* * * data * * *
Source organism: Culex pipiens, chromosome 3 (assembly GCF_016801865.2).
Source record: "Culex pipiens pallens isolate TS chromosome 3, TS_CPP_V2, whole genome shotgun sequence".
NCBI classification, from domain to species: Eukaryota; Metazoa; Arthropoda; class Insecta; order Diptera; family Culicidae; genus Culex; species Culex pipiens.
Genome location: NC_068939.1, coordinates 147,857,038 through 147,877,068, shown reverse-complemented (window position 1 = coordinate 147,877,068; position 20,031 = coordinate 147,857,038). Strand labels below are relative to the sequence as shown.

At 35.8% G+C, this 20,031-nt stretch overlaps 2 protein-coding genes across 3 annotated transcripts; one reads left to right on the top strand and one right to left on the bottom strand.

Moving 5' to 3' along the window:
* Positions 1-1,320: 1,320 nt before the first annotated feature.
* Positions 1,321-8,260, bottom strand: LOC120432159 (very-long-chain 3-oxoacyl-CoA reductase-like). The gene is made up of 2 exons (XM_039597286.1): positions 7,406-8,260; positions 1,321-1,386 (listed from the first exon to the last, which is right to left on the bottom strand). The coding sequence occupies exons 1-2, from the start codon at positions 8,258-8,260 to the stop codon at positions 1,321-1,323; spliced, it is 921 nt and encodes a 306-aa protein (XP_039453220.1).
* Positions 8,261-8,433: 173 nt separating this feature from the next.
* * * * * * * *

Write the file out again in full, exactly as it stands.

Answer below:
Source organism: Culex pipiens, chromosome 3 (assembly GCF_016801865.2).
Source record: "Culex pipiens pallens isolate TS chromosome 3, TS_CPP_V2, whole genome shotgun sequence".
NCBI classification, from domain to species: Eukaryota; Metazoa; Arthropoda; class Insecta; order Diptera; family Culicidae; genus Culex; species Culex pipiens.
Genome location: NC_068939.1, coordinates 147,857,038 through 147,877,068, shown reverse-complemented (window position 1 = coordinate 147,877,068; position 20,031 = coordinate 147,857,038). Strand labels below are relative to the sequence as shown.

At 35.8% G+C, this 20,031-nt stretch overlaps 2 protein-coding genes across 3 annotated transcripts; one reads left to right on the top strand and one right to left on the bottom strand.

Moving 5' to 3' along the window:
* Positions 1-1,320: 1,320 nt before the first annotated feature.
* Positions 1,321-8,260, bottom strand: LOC120432159 (very-long-chain 3-oxoacyl-CoA reductase-like). The gene is made up of 2 exons (XM_039597286.1): positions 7,406-8,260; positions 1,321-1,386 (listed from the first exon to the last, which is right to left on the bottom strand). The coding sequence occupies exons 1-2, from the start codon at positions 8,258-8,260 to the stop codon at positions 1,321-1,323; spliced, it is 921 nt and encodes a 306-aa protein (XP_039453220.1).
* Positions 8,261-8,433: 173 nt separating this feature from the next.